2. Research the Company– Never send a generic cover letter.  Tailor your cover letter like your resume for each position you apply for. Always remember to write to your audience and address their concerns, expectations, and requirements.
  3. Be Specific– Explain a specific experience in depth.  Refrain from using phrases like, “I have a wide range of experiences” or “I have made numerous contributions to a variety of organizations.”  It is not the diversity of your experiences that will get you an interview, but the diversity of your skills.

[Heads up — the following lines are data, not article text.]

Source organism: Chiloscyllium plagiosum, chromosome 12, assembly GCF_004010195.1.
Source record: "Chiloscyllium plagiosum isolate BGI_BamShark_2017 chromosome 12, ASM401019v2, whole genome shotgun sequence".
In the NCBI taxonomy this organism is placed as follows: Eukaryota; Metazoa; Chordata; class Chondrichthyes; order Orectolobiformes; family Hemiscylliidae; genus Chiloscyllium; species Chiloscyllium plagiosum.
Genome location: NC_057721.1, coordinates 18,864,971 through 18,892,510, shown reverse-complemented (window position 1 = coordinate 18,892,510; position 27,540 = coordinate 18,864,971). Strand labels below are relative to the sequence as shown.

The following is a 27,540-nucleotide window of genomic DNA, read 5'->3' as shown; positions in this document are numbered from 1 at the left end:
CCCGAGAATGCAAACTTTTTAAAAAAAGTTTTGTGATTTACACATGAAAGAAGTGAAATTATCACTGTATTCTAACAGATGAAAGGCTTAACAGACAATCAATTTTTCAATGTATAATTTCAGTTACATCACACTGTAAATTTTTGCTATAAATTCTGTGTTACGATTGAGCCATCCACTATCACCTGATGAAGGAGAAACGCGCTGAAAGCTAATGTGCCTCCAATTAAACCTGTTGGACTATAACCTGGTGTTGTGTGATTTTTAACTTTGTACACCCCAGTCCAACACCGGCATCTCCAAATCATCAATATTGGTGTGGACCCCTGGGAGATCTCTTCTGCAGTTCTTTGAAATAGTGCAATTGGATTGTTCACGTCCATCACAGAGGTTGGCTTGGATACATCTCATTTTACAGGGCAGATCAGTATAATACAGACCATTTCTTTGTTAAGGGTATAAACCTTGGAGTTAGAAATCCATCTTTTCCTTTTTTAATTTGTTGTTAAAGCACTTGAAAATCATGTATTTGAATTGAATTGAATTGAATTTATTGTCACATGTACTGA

4. Convince the Reader– You are making an argument for yourself in your cover letter.  Why would the employer want to hire you?  Just like any paper state a thesis and support it.
  5. Proof Read. Proof Read. Proof Read.

Here are a few cover letter samples that demonstrate the points I have discussed.


Lessons from the Interview Front

-Austin Weaver

From beginning to the follow up, what I’ve learned through the interview process.

Over the past couple of years, I have been involved in several interviews—on both sides of the table, and even on the phone as well.  I have learned what to do and what not to do.  Mistakes have been made by myself, and I have witnessed others make mistakes as well.  Here is what I have learned so far: